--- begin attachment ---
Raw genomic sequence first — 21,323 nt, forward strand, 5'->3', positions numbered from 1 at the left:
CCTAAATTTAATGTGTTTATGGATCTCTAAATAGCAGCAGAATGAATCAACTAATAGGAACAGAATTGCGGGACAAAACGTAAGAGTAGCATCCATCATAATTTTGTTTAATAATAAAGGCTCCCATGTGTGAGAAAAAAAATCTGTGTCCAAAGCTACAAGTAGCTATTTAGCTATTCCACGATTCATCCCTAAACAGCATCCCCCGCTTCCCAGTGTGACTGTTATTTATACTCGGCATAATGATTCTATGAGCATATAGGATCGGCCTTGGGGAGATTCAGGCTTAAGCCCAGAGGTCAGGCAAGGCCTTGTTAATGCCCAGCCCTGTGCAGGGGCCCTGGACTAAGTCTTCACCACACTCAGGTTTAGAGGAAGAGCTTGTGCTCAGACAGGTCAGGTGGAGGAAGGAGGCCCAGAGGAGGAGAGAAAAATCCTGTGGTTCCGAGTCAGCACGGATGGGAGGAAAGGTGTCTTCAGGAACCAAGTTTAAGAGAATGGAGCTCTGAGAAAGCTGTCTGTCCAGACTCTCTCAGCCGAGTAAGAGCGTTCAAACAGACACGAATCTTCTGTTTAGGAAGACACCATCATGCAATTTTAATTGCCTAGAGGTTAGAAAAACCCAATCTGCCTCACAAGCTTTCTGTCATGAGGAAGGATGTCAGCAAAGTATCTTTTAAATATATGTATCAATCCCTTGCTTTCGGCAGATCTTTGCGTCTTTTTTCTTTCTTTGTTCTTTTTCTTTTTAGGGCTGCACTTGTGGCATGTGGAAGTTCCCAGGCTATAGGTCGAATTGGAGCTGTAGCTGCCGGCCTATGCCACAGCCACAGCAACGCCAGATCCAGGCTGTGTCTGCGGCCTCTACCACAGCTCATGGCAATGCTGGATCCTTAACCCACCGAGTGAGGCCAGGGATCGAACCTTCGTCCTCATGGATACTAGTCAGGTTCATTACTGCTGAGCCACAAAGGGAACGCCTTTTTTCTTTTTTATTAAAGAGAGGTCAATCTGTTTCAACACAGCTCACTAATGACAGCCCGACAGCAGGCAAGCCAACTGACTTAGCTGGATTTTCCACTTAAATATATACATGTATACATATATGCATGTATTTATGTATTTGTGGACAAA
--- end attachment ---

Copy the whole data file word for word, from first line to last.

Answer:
Raw genomic sequence first — 21,323 nt, forward strand, 5'->3', positions numbered from 1 at the left:
CCTAAATTTAATGTGTTTATGGATCTCTAAATAGCAGCAGAATGAATCAACTAATAGGAACAGAATTGCGGGACAAAACGTAAGAGTAGCATCCATCATAATTTTGTTTAATAATAAAGGCTCCCATGTGTGAGAAAAAAAATCTGTGTCCAAAGCTACAAGTAGCTATTTAGCTATTCCACGATTCATCCCTAAACAGCATCCCCCGCTTCCCAGTGTGACTGTTATTTATACTCGGCATAATGATTCTATGAGCATATAGGATCGGCCTTGGGGAGATTCAGGCTTAAGCCCAGAGGTCAGGCAAGGCCTTGTTAATGCCCAGCCCTGTGCAGGGGCCCTGGACTAAGTCTTCACCACACTCAGGTTTAGAGGAAGAGCTTGTGCTCAGACAGGTCAGGTGGAGGAAGGAGGCCCAGAGGAGGAGAGAAAAATCCTGTGGTTCCGAGTCAGCACGGATGGGAGGAAAGGTGTCTTCAGGAACCAAGTTTAAGAGAATGGAGCTCTGAGAAAGCTGTCTGTCCAGACTCTCTCAGCCGAGTAAGAGCGTTCAAACAGACACGAATCTTCTGTTTAGGAAGACACCATCATGCAATTTTAATTGCCTAGAGGTTAGAAAAACCCAATCTGCCTCACAAGCTTTCTGTCATGAGGAAGGATGTCAGCAAAGTATCTTTTAAATATATGTATCAATCCCTTGCTTTCGGCAGATCTTTGCGTCTTTTTTCTTTCTTTGTTCTTTTTCTTTTTAGGGCTGCACTTGTGGCATGTGGAAGTTCCCAGGCTATAGGTCGAATTGGAGCTGTAGCTGCCGGCCTATGCCACAGCCACAGCAACGCCAGATCCAGGCTGTGTCTGCGGCCTCTACCACAGCTCATGGCAATGCTGGATCCTTAACCCACCGAGTGAGGCCAGGGATCGAACCTTCGTCCTCATGGATACTAGTCAGGTTCATTACTGCTGAGCCACAAAGGGAACGCCTTTTTTCTTTTTTATTAAAGAGAGGTCAATCTGTTTCAACACAGCTCACTAATGACAGCCCGACAGCAGGCAAGCCAACTGACTTAGCTGGATTTTCCACTTAAATATATACATGTATACATATATGCATGTATTTATGTATTTGTGGACAAA